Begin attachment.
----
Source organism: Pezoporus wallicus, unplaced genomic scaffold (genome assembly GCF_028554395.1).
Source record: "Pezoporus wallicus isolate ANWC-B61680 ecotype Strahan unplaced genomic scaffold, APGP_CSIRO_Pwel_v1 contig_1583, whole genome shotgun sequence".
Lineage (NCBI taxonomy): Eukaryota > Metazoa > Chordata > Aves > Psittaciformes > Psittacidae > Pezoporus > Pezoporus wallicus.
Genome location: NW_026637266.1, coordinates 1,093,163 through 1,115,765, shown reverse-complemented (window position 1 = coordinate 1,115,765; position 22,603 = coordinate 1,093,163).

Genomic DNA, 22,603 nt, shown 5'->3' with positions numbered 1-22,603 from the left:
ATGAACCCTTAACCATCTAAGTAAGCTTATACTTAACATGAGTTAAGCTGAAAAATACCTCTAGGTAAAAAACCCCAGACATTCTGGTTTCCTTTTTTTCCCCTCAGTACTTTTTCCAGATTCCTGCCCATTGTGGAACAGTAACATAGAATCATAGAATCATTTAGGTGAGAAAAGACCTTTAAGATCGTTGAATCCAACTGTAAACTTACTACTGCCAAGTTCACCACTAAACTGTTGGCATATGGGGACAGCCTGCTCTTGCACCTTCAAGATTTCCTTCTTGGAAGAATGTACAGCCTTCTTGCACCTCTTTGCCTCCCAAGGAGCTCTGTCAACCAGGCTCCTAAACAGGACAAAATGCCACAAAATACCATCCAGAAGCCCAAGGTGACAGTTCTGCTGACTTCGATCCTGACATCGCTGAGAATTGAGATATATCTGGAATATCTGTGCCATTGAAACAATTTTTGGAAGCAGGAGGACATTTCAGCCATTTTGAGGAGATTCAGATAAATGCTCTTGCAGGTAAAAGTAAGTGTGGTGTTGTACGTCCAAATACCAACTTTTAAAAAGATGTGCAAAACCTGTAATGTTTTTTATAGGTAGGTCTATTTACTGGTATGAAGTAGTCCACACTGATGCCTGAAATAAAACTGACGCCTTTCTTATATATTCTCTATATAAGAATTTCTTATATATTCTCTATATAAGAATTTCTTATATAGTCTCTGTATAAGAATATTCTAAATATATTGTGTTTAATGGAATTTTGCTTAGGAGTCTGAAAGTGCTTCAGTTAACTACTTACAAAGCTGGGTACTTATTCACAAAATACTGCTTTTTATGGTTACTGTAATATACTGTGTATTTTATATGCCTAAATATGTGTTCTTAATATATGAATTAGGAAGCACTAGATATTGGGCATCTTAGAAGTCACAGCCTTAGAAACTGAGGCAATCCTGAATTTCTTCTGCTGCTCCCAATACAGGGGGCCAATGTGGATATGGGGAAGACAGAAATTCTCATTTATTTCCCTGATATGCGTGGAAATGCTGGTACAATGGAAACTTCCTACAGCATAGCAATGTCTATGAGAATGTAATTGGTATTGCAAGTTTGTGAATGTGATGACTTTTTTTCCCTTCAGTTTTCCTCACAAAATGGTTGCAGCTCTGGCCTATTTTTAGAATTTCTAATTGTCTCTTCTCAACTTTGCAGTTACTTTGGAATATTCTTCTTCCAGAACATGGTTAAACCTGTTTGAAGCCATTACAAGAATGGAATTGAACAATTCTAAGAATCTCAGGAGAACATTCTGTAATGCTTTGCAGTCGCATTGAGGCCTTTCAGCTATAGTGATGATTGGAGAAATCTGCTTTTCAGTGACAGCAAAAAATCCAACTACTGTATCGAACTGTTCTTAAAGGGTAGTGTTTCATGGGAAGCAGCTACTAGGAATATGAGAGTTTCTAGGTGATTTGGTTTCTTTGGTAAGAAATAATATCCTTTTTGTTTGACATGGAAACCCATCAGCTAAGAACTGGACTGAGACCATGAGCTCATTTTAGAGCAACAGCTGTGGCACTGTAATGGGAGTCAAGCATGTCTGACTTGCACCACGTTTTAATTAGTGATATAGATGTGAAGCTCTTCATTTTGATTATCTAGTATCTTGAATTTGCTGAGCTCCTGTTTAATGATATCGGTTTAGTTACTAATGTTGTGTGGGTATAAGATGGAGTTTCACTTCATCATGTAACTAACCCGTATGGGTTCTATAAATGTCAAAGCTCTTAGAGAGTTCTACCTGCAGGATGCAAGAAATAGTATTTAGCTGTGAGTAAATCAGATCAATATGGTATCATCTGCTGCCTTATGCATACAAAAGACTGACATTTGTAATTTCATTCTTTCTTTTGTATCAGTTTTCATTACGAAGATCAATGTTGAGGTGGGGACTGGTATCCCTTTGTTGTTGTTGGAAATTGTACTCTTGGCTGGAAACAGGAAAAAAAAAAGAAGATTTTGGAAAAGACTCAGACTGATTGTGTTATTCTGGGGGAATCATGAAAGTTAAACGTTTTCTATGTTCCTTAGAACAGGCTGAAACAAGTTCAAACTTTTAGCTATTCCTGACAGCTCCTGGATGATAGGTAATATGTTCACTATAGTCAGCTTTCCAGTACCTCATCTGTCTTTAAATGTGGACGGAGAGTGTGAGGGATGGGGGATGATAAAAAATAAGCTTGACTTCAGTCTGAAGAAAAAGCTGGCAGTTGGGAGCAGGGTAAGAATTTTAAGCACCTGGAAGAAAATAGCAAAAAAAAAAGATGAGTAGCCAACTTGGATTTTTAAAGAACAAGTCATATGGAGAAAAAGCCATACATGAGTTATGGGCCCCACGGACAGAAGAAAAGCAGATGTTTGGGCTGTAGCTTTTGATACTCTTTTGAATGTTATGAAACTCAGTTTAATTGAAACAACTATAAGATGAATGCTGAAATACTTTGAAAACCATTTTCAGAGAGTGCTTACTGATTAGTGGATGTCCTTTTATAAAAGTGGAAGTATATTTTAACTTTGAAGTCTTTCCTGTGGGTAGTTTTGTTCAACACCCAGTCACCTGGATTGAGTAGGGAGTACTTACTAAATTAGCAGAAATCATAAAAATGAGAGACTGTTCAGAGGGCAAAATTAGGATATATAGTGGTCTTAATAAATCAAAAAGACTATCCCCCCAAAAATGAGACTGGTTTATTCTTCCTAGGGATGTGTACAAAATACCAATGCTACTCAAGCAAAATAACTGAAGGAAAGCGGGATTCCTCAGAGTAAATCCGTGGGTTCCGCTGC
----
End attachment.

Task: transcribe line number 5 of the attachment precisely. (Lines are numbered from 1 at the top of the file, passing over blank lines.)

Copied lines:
Genomic DNA, 22,603 nt, shown 5'->3' with positions numbered 1-22,603 from the left: